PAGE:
Tag Archives: night watch

Heading South…


Last the Maggie crew and we took a taxi across Panama City in search of a Whole-Foods-like store someone had described to Tim.  No luck.  But we saw a “gourmet delicatessen” along the way, and a nice-looking restaurant next to it.  So that’s where we went, and we had a delightful dinner, and then bought cold cuts, cheese, chocolate and other goodies.  We don’t have much in the fruits and veggies department; oh well.

Got underway this morning.  Sunny, hot and no wind.  Motored for about three hours until a little breeze came up directly behind us.  Put up the big spinnaker and had a delightful day of sailing.  Mid-afternoon the wind picked up and we started zipping along at nine knots.  Almost immediately we got a bite on the fishing lure we were trailing.  It ran all the line out of our reel before we got to it.  Luckily the fish pulled free of the hook rather than taking our gear.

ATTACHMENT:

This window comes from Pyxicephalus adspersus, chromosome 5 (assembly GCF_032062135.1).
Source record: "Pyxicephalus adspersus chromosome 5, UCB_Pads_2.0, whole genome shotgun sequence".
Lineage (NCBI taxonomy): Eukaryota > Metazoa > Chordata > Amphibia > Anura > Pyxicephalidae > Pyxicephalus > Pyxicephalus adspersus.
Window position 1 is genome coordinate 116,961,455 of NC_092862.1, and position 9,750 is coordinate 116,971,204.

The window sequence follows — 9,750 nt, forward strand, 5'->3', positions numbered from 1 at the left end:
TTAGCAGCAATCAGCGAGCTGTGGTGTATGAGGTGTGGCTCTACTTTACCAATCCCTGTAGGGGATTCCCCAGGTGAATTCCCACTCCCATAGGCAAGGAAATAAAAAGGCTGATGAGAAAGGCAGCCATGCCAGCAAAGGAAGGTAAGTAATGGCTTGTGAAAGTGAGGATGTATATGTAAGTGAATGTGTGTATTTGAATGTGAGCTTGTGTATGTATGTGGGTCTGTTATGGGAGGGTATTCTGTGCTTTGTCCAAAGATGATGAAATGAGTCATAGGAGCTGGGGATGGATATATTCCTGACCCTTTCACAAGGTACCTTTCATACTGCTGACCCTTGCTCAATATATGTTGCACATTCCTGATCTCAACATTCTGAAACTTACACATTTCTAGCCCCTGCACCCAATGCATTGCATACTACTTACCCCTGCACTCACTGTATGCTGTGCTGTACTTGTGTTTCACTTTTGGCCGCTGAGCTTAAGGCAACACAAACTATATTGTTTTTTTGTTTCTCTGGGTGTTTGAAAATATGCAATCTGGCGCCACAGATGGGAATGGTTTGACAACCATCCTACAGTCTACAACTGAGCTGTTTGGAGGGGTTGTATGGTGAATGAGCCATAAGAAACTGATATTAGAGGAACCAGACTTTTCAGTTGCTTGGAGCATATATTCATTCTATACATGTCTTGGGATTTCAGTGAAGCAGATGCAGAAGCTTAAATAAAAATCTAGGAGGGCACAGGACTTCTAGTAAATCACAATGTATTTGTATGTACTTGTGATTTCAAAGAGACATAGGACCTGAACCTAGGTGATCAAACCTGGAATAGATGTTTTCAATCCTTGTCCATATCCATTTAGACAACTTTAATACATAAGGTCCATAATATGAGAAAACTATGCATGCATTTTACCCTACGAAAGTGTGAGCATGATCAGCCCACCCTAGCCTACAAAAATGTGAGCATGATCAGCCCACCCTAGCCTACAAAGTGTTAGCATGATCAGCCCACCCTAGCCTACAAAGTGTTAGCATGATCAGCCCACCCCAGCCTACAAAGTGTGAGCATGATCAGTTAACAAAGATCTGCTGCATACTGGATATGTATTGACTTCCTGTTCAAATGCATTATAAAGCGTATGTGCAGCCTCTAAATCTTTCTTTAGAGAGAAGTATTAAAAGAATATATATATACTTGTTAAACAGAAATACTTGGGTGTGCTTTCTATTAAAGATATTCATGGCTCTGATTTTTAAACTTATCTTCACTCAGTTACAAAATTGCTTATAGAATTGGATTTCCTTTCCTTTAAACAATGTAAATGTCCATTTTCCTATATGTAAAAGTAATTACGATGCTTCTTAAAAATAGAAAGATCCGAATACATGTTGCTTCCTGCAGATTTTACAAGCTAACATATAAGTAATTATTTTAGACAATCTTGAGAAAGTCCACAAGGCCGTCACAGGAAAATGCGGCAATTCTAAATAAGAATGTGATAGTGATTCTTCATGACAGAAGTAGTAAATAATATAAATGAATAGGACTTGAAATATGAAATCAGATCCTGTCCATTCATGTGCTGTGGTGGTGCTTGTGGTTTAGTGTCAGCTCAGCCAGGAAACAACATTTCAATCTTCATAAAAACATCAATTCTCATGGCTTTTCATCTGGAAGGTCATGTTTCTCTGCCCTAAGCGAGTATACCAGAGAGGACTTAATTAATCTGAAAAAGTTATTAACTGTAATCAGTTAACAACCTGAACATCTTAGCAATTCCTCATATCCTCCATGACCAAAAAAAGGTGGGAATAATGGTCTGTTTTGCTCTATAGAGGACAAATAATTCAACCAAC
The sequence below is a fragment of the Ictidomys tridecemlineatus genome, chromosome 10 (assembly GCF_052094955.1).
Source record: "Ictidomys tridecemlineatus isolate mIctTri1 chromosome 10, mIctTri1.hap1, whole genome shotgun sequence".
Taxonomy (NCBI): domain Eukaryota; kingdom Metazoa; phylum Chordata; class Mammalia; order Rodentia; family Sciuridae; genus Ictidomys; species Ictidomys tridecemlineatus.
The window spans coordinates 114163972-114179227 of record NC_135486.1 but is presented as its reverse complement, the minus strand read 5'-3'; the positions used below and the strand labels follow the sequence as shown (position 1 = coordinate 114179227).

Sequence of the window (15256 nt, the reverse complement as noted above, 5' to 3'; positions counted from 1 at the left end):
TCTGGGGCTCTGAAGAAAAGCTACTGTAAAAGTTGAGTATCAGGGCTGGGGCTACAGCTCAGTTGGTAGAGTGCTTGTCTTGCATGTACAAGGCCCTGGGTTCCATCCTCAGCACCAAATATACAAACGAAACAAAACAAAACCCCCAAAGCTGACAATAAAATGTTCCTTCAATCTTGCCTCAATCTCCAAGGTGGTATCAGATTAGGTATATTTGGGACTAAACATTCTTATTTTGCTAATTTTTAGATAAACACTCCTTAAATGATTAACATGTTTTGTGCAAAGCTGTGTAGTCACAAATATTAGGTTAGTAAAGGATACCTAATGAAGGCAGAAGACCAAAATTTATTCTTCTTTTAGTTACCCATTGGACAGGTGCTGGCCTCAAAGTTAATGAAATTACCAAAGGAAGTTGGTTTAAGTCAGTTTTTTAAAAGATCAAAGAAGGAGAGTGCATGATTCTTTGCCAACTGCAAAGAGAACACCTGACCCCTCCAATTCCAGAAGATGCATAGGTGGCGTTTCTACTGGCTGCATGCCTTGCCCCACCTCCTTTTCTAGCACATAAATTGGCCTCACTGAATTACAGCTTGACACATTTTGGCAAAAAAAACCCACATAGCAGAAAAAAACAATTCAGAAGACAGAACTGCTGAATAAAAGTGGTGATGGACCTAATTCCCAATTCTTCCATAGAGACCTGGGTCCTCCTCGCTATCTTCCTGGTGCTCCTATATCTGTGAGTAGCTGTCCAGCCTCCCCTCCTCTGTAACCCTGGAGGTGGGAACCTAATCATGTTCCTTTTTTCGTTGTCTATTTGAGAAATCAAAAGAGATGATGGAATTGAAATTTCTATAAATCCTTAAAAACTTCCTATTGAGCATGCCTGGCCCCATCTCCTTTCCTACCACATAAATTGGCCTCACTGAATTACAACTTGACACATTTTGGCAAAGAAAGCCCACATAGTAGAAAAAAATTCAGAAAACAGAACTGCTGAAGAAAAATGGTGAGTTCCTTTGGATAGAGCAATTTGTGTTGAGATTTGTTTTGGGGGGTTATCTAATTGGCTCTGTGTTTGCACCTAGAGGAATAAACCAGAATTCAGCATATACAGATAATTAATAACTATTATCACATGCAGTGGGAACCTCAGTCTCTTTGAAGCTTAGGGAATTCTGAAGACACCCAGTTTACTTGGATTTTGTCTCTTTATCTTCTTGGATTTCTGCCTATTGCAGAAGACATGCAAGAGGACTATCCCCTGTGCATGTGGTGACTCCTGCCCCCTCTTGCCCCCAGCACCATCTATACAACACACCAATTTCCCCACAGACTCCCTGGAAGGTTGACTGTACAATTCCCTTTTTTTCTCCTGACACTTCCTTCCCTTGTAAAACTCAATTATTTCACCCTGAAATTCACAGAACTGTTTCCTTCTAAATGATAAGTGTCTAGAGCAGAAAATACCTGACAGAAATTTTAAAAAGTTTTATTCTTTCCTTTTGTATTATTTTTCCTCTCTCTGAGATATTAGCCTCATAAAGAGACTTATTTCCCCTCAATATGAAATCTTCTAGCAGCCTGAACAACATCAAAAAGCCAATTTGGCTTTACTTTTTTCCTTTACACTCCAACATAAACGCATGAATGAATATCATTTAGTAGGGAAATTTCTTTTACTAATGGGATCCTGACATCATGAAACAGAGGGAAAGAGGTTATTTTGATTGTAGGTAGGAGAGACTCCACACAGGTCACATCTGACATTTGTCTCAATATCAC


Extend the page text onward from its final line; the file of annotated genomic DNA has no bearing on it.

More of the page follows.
Within minutes we had another strike. This time we reeled it in and gaffed it, but it got free before we could get it safely aboard and sedate it with some rum. It was a big one — two feet long, at least, and probably ten pounds.

Not to worry… within minutes we had another strike, and this time we successfully landed a small tuna. Maybe twenty inches long and five pounds. Tim and I sampled the sashimi as we filleted it. Very good! We made nori rolls with sticky rice, plus empanadas and salsa on the side. Lots of tuna left over for another meal.